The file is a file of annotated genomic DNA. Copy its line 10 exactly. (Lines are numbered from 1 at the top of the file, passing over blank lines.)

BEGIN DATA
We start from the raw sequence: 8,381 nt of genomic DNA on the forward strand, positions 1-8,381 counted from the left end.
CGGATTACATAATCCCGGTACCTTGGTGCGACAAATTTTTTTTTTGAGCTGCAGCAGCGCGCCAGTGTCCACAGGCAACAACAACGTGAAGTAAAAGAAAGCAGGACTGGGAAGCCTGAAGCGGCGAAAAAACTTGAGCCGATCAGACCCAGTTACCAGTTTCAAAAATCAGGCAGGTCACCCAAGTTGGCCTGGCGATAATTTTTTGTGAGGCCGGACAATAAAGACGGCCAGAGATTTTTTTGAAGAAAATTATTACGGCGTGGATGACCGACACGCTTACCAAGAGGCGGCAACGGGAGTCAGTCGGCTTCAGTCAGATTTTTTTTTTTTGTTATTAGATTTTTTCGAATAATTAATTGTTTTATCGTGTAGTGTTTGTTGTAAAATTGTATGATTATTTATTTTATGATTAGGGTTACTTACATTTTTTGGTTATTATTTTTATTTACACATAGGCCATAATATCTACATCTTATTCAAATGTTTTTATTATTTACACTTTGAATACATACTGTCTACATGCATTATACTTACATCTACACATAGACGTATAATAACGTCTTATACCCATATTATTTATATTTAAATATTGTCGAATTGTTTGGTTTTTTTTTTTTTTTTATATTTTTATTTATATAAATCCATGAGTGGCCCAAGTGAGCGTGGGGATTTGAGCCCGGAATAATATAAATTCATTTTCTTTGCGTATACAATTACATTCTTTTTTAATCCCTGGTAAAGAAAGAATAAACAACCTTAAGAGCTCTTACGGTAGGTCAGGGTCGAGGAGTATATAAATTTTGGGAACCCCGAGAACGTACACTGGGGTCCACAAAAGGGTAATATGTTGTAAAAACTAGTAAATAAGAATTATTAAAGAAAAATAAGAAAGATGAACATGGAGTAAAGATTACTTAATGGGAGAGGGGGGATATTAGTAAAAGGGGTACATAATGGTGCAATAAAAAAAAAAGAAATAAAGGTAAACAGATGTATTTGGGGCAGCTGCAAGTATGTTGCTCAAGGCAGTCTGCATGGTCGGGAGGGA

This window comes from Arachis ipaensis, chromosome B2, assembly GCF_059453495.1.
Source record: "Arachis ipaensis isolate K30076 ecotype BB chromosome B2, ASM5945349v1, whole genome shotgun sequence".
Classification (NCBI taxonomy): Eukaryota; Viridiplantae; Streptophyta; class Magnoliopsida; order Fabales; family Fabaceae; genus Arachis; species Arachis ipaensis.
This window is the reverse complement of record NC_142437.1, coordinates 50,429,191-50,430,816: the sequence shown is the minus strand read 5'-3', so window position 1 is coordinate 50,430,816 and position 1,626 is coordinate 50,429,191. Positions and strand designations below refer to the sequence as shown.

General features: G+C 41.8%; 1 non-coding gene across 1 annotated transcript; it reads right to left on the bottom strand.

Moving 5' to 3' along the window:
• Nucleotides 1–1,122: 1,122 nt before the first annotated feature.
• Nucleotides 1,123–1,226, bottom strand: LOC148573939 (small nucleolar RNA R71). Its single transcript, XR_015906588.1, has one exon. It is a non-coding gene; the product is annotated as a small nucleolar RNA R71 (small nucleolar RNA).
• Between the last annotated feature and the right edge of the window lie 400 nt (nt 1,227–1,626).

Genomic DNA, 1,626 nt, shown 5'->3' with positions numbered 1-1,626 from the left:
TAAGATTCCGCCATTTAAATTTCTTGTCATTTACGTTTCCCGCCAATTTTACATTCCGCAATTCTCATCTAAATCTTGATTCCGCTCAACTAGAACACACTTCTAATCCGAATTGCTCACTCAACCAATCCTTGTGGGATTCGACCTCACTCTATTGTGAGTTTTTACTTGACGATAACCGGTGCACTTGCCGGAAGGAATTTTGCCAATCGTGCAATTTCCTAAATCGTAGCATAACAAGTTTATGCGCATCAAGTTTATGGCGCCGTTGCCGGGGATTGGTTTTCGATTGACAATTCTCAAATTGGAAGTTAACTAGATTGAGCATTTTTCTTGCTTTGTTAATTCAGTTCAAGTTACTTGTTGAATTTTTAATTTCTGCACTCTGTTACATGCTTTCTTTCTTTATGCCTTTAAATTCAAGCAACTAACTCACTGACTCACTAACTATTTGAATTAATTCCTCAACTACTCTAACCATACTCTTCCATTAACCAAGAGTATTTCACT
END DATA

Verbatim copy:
• Nucleotides 1,123–1,226, bottom strand: LOC148573939 (small nucleolar RNA R71). Its single transcript, XR_015906588.1, has one exon. It is a non-coding gene; the product is annotated as a small nucleolar RNA R71 (small nucleolar RNA).